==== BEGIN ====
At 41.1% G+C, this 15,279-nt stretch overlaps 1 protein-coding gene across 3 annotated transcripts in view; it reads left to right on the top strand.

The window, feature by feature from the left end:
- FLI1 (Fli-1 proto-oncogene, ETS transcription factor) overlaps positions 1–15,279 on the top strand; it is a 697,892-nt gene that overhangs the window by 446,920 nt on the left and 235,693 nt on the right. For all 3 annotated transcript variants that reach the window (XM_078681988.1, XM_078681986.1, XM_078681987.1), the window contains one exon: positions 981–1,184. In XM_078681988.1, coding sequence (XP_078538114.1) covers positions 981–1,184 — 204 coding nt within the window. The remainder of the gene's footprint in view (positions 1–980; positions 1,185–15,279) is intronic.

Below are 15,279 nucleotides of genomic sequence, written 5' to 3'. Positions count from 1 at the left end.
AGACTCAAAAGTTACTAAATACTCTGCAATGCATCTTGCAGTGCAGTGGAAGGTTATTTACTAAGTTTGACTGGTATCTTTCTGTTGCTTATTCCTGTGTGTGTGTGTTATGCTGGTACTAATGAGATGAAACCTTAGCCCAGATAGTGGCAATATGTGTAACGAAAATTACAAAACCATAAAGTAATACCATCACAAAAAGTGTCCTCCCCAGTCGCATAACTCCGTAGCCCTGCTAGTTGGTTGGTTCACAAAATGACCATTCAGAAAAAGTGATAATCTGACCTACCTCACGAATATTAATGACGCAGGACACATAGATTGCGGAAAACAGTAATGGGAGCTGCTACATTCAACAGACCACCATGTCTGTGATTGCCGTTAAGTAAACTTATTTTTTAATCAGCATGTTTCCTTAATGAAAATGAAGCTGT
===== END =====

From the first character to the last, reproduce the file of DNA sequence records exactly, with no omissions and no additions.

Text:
At 41.1% G+C, this 15,279-nt stretch overlaps 1 protein-coding gene across 3 annotated transcripts in view; it reads left to right on the top strand.

The window, feature by feature from the left end:
- FLI1 (Fli-1 proto-oncogene, ETS transcription factor) overlaps positions 1–15,279 on the top strand; it is a 697,892-nt gene that overhangs the window by 446,920 nt on the left and 235,693 nt on the right. For all 3 annotated transcript variants that reach the window (XM_078681988.1, XM_078681986.1, XM_078681987.1), the window contains one exon: positions 981–1,184. In XM_078681988.1, coding sequence (XP_078538114.1) covers positions 981–1,184 — 204 coding nt within the window. The remainder of the gene's footprint in view (positions 1–980; positions 1,185–15,279) is intronic.

Below are 15,279 nucleotides of genomic sequence, written 5' to 3'. Positions count from 1 at the left end.
AGACTCAAAAGTTACTAAATACTCTGCAATGCATCTTGCAGTGCAGTGGAAGGTTATTTACTAAGTTTGACTGGTATCTTTCTGTTGCTTATTCCTGTGTGTGTGTGTTATGCTGGTACTAATGAGATGAAACCTTAGCCCAGATAGTGGCAATATGTGTAACGAAAATTACAAAACCATAAAGTAATACCATCACAAAAAGTGTCCTCCCCAGTCGCATAACTCCGTAGCCCTGCTAGTTGGTTGGTTCACAAAATGACCATTCAGAAAAAGTGATAATCTGACCTACCTCACGAATATTAATGACGCAGGACACATAGATTGCGGAAAACAGTAATGGGAGCTGCTACATTCAACAGACCACCATGTCTGTGATTGCCGTTAAGTAAACTTATTTTTTAATCAGCATGTTTCCTTAATGAAAATGAAGCTGT